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The New Jim (Recession) Crow – Older Educated Black Workers Hit Hardest

Unemployment in America is increasingly becoming targeted towards older, more experienced workers – with the people with skills being the first to lose their jobs, and the last hired. When you add the New Jim Crow to that, it has a disproportional impact on black Americans.

Recession hits older blacks in what should be their prime

America’s economic recession has hit African Americans who are middle age and older much harder over the last year than it has the general public, according to a new survey released Tuesday by the AARP.

In telephone surveys, more than twice as many African Americans ages 45 and older reported having trouble paying their mortgage or rent, having to cut back on medications and having borrowed money to pay living expenses in comparison to the general population.

Twice as many blacks also reported losing a job and having a spouse who either lost a job or had to take a second job. Nearly twice as many blacks had difficulty paying for essential items such as food and utilities.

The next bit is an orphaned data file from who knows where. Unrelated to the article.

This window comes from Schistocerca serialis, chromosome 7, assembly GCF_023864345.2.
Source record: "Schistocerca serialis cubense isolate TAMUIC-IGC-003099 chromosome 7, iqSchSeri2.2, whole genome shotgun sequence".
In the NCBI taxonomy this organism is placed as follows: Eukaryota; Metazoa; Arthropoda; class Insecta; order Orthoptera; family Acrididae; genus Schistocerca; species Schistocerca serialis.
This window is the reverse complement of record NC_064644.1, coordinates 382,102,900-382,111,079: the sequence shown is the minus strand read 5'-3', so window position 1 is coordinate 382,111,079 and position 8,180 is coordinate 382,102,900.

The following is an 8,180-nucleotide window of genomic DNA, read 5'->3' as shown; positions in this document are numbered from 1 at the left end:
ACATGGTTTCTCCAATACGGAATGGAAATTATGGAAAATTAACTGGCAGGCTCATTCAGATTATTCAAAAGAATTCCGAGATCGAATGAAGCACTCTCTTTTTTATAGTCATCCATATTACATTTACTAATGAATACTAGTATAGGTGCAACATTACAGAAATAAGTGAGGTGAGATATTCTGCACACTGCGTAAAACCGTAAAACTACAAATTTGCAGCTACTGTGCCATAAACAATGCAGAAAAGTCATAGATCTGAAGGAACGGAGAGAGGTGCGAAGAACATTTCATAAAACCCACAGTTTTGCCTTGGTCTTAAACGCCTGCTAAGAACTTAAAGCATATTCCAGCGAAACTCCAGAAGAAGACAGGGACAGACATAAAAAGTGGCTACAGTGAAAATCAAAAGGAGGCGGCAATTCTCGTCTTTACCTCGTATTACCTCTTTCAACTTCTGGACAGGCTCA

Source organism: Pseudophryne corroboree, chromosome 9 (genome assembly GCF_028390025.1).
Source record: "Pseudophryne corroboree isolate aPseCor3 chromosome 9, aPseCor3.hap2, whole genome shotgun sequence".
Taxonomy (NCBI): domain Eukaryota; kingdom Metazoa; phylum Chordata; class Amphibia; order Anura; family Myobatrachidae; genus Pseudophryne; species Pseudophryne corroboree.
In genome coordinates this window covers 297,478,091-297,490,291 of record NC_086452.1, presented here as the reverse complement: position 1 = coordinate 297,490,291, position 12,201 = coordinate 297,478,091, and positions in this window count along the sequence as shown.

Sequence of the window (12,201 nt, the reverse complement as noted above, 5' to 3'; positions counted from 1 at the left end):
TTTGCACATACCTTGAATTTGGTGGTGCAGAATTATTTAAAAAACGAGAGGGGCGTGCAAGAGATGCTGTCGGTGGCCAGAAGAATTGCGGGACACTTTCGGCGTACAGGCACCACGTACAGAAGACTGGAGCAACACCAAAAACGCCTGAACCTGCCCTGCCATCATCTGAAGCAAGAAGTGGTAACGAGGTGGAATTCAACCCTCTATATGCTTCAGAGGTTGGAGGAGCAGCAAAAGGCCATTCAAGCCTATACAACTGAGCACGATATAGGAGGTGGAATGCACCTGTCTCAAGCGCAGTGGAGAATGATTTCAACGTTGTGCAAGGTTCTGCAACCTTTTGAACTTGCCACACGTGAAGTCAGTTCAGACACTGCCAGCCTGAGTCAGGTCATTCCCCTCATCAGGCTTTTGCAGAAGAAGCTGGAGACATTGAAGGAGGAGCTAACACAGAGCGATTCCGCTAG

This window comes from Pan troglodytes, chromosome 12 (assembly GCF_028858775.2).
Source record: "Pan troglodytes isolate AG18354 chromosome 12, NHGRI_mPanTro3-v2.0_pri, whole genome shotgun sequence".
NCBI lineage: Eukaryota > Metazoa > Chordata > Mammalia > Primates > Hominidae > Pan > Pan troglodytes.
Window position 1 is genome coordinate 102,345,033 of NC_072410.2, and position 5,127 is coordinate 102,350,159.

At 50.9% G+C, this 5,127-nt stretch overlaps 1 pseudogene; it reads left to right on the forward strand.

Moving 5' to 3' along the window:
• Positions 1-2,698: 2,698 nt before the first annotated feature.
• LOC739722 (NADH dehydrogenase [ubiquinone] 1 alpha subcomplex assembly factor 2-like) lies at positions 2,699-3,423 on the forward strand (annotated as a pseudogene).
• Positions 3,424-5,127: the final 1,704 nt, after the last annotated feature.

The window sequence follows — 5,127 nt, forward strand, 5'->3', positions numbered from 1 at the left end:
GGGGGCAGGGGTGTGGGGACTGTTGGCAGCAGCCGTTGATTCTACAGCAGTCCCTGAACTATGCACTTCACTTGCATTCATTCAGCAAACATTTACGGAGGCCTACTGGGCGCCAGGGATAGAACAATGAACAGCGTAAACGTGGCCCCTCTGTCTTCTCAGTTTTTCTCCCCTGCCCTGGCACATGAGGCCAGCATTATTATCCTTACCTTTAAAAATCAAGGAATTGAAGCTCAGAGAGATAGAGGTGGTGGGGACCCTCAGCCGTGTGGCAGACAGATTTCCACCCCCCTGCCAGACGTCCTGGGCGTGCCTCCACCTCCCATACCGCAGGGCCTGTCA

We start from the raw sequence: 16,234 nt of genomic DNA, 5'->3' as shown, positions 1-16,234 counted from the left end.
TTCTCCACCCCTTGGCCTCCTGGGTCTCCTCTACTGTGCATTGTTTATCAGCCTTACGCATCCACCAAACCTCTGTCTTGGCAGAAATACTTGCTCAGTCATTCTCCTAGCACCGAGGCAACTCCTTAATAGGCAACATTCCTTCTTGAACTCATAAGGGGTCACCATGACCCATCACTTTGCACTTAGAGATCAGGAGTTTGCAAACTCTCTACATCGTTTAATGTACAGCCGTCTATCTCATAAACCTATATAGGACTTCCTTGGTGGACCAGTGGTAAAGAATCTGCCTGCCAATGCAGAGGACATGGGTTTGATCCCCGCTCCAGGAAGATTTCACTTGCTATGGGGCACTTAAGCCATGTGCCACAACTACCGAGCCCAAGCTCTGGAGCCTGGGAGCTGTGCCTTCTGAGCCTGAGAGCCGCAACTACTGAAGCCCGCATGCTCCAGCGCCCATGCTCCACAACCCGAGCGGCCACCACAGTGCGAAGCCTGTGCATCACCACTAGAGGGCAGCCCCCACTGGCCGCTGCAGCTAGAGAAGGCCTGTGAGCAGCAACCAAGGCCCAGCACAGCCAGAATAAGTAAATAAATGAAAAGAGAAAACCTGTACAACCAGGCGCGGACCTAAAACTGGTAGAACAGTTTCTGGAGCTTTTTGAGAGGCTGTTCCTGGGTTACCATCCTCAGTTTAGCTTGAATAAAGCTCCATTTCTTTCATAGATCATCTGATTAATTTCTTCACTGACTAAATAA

These older, established black workers also lost their job-based health coverage at higher rates, were more likely to raid their retirement savings prematurely and provide financial help to their parents and children more often than their age-equivalent peers, the survey found.

The data reinforces what many experts have said for months: that the recession is really a depression for many blacks, particularly in areas where black unemployment has surpassed or hovers around 20 percent.

AARP Vice President Edna Kane-Williams said the disparities reflect the tough circumstances and tough choices blacks are making to survive the economic downturn.

“The recession has driven many African Americans to make hard choices now that may lead to serious problems down the road,” Kane-Williams said. “Raiding your nest egg or ending contributions, even in the short-term, will have long-term consequences because you will have less time to make up the losses.”